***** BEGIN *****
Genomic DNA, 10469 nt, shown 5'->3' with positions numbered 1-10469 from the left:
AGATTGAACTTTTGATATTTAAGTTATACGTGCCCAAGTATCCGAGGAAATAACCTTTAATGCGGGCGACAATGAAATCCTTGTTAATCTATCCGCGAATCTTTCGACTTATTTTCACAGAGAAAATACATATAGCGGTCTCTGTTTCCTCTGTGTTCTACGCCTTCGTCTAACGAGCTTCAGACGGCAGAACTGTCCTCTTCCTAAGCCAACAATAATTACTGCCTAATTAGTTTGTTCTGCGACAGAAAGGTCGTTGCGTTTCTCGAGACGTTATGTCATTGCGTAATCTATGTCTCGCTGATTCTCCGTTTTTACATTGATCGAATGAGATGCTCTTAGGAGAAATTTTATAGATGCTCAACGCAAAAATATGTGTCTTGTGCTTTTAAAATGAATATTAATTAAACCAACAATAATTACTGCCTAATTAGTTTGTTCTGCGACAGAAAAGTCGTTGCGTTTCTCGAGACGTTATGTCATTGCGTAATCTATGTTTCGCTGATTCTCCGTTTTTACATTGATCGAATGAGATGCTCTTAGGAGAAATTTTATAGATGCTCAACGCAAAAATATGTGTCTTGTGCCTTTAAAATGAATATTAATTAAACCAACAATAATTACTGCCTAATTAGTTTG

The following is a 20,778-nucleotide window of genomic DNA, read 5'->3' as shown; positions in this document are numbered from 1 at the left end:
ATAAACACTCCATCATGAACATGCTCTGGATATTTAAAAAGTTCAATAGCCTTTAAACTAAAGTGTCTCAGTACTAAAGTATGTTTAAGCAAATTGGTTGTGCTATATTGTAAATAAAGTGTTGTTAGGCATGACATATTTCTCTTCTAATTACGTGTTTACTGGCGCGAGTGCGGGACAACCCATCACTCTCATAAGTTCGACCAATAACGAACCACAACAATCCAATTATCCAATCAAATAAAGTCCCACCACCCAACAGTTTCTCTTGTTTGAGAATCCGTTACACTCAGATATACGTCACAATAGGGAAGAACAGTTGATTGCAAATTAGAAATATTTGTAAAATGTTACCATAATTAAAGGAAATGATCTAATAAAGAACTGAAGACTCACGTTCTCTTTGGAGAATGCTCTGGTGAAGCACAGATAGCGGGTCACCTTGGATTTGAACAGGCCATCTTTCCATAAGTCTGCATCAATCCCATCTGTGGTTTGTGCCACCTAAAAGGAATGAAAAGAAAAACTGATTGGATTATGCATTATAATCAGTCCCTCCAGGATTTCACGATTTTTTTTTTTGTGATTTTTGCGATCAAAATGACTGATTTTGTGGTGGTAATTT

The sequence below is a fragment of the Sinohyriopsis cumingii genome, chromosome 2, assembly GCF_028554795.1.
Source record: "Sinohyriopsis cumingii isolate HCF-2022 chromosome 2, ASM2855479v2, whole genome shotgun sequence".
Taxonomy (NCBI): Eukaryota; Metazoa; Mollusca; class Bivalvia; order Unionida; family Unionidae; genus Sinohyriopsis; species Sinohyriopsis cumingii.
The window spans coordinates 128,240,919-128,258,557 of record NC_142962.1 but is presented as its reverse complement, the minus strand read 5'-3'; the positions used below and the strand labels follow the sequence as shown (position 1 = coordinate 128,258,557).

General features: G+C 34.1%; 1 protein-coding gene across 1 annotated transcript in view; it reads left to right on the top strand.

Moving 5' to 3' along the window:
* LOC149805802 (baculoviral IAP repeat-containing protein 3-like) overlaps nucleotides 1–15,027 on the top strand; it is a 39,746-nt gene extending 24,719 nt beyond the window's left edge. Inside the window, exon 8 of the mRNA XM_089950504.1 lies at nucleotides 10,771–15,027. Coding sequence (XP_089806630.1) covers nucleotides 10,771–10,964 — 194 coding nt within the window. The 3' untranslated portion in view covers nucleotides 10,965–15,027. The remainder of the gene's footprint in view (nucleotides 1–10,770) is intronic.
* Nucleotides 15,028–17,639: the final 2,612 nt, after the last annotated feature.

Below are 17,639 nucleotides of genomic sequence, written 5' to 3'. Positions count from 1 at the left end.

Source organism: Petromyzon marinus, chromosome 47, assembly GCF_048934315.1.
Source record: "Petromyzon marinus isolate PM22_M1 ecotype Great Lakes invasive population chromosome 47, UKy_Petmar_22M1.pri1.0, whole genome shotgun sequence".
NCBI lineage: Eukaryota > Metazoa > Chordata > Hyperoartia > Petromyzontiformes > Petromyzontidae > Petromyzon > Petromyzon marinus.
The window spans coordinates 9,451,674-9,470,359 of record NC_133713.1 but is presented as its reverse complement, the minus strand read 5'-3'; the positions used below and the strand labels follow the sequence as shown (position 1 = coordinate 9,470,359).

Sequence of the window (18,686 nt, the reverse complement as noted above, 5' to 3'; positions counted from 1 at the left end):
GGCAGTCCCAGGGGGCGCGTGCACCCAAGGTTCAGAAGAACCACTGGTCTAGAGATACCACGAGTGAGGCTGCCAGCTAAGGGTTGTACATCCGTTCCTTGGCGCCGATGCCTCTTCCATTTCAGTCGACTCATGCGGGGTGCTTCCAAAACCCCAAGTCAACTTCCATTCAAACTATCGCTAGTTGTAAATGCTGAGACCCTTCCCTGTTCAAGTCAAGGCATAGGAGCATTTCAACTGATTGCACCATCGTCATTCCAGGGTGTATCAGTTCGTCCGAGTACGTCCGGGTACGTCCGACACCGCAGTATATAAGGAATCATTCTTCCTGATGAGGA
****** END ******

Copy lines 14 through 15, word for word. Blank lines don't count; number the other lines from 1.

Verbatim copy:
Source organism: Petromyzon marinus, chromosome 47, assembly GCF_048934315.1.
Source record: "Petromyzon marinus isolate PM22_M1 ecotype Great Lakes invasive population chromosome 47, UKy_Petmar_22M1.pri1.0, whole genome shotgun sequence".